This post “Design Inequality” first appeared on my personal blog: Howlite and coffee on August 21, 2021
This idea for this post came form the discussions on tumblr allowing (a selected small number of) users to monetise their posts. It was a pilot to try out a potential new feature.
The pushback for this had many points, but the most interesting was:
The best thing about this platform is that everyone is the same. We all get the same experience.
This got me thinking.. is design equality a hidden feature in some social media platforms?
What is the impact of design inequality on our experience of the platforms?
What is Design Inequality?
Design inequality is the difference in platform features and behaviour for different users based on status.
It can be a status that is determined by staff, like the manually approved blue checkmark and “verified accounts timeline” on Twitter, or it can be “earned”, like swipe up links for people with 10k followers on Instagram.
It might be self-selected, like the different options available to influencer or business accounts over “normal” accounts for Facebook and instagram.
It could be different standards by which some accounts are suspended or shadowbanned based on who the user is, not the content posted.
What is the purpose of design inequality?
For the platform:
- The main drive is to incentivise users to “strive” for influencer status, encouraging more engagement. Engagement is the lifeblood of social media apps.
- Encourages big accounts to stay and use this platform as their primary social account because of the reach/ results. Social media platforms are in competition with each other for being the main platform. No one has time to be on all platforms equally.
For the users
- Ability to monetise from the platform.
- better reach and engagement for their investment of time and money
Effects of Design Inequality: net harmful
Design inequality is degrading the experience of the platform and user engagement with the platform over the long term:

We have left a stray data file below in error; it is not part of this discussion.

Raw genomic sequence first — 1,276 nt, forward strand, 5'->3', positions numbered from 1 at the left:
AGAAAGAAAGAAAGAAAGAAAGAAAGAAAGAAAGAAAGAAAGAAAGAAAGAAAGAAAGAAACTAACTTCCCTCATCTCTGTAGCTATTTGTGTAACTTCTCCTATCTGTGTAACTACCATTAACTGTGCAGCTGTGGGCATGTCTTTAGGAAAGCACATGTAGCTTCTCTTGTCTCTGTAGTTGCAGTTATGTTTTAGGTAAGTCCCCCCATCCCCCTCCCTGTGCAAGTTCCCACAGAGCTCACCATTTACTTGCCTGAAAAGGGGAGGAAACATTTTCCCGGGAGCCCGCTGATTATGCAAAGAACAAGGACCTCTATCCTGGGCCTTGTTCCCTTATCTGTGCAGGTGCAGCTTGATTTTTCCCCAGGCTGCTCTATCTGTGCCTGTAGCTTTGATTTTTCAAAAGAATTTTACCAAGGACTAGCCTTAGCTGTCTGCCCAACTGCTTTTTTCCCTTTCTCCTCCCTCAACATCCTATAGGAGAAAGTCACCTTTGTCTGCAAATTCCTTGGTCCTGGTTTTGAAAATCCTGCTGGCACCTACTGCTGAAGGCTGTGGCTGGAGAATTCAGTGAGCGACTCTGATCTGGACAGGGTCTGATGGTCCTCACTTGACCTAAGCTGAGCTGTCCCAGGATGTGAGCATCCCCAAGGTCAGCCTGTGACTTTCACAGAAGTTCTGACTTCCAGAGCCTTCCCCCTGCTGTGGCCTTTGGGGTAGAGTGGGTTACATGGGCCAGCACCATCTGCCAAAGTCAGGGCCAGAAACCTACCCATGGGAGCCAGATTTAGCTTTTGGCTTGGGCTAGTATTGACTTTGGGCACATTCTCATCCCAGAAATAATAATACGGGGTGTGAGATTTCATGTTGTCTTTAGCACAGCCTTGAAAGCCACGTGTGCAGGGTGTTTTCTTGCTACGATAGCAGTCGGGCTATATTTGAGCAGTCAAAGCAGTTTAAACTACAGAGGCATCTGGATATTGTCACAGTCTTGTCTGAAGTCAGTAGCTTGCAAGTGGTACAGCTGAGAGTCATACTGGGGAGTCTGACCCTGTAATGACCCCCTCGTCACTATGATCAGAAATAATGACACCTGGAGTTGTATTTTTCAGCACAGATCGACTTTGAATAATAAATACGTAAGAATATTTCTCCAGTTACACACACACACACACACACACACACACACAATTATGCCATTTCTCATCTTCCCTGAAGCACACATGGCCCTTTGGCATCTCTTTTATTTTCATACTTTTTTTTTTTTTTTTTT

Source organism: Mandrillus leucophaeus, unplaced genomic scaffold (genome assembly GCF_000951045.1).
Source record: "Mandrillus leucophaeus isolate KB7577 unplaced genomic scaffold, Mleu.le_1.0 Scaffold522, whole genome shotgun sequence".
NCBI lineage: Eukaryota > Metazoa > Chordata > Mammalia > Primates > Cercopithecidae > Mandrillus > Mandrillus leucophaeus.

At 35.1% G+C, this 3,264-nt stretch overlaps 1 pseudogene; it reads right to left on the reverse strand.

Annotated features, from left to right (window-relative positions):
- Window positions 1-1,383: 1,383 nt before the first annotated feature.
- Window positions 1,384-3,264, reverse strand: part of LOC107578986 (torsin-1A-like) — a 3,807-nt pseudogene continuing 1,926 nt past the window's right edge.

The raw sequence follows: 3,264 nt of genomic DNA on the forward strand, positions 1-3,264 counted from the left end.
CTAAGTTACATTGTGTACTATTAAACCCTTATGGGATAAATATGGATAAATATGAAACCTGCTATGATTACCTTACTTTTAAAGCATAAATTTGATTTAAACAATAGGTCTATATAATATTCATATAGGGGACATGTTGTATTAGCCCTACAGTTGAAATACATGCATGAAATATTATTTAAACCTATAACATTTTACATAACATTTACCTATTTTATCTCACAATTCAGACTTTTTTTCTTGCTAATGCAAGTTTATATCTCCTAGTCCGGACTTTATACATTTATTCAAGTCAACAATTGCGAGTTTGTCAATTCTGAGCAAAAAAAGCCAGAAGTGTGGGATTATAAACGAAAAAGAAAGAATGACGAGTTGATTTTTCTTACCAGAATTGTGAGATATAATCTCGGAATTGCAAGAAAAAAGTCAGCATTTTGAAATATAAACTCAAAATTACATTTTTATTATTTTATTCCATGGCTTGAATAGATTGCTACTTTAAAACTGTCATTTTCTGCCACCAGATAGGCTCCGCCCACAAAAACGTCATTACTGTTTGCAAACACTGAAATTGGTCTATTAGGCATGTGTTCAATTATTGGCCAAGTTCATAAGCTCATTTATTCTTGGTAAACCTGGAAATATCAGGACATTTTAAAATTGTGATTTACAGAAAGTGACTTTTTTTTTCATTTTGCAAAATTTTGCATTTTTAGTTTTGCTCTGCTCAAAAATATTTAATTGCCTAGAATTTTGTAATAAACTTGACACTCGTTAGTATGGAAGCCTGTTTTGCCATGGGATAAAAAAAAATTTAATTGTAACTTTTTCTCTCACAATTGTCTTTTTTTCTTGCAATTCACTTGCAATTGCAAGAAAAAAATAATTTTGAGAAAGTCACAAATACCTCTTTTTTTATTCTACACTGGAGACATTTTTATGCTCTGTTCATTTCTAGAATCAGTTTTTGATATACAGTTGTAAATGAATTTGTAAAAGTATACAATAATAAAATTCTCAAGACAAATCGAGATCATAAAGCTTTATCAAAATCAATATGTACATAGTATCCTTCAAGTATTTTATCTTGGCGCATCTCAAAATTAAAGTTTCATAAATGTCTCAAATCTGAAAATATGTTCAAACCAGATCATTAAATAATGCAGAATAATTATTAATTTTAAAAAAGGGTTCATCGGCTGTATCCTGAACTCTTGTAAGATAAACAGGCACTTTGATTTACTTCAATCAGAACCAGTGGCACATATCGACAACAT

- Creates cynicism and distrust in the users. Even during their recreation time, they have “elites” and “have nots” status shoved in their faces, and different outcomes for the same behaviour depending on clout. Their “escape place” behaves too much like the real world to be a real escape anymore.
- Influencers have disproportionate power to sway opinions over more qualified people who don’t have the same features due to followers.
- People who are more qualified must first spend many days attempting to build a following before being able to counteract misinformation. While still not having the reach and ease of clicking external links as influencers.
- This has the effect of strengthening cancel culture (as opposed to simply unfollowing). Because a post with a link is not just “an opinion” when shared by someone with powers “regular” people don’t have: their opinion is a show of power and with that power, users expect responsibility. The pushback can be justified at times, but can also be driven out of spite at the “elites” in other times.
- This manifests as arguments in comment sections. The platform simply sees “engagement” and boosts the problematic accounts further.
- Controversial, covertly racist and/or misleading accounts are thus favoured over more thoughtful content creators.
- This is fatiguing for the users, since working to create nuanced and simple but informational content is less rewarding than simply sharing polarising content or hot takes.
- Positive reinforcement for increasingly toxic behaviour, through algorithmic boosting for controversy and arguments. Likes and follows from bad behaviour act like clicker training. People double down because it works.
- B.I & POC creators are leaving insta and clubhouse for platforms like patreon and fanbase.
When your escape place is no longer fun and light, you seek out a new escape place.
Enter tiktok. Where everything feels a little unpolished. Less salesy. The algorithm feels fairer. Everyone gets a little sunshine on their content.
Instagram sees this and thinks “reels are the solution”. Not recognising the emotional need for fairness.
Twitter sees the growth of clubhouse and “twitter spaces” are the solution.
But reels and spaces are just the medium of platforms that feel rich with opportunities to grow.
When insta adds reels to their platform, the reels carry ALL the same problems that all content on Instagram does. It’s not cute or fun like on tiktok, it’s just more noise.
It’s more ways to be sold to.
It’s being asked to do more work on a platform that doesn’t feel fun anymore.
As of time or writing, fanbaseapp has reported a quarter of a million account migrations from insta in 2 days.
Design inequality is what’s ruining this experience. Not the features.
Update. Fanbase has since secured it’s second round of funding this march, at 2.6 million. Instagram is still holding it’s number 2 position as a social media site -after Facebook- but is expected to lose that in the Middle East and Africa to tiktok. Mastodon has gotten a lot of interest lately, with the European commission creating a european instance for official EU bodies. I don’t expect it to replace twitter, however, as it’s less intuitive, and because it’s less easy to have a big following, making it less attractive for businesses, celebs, and trolls – the Twitter trifecta.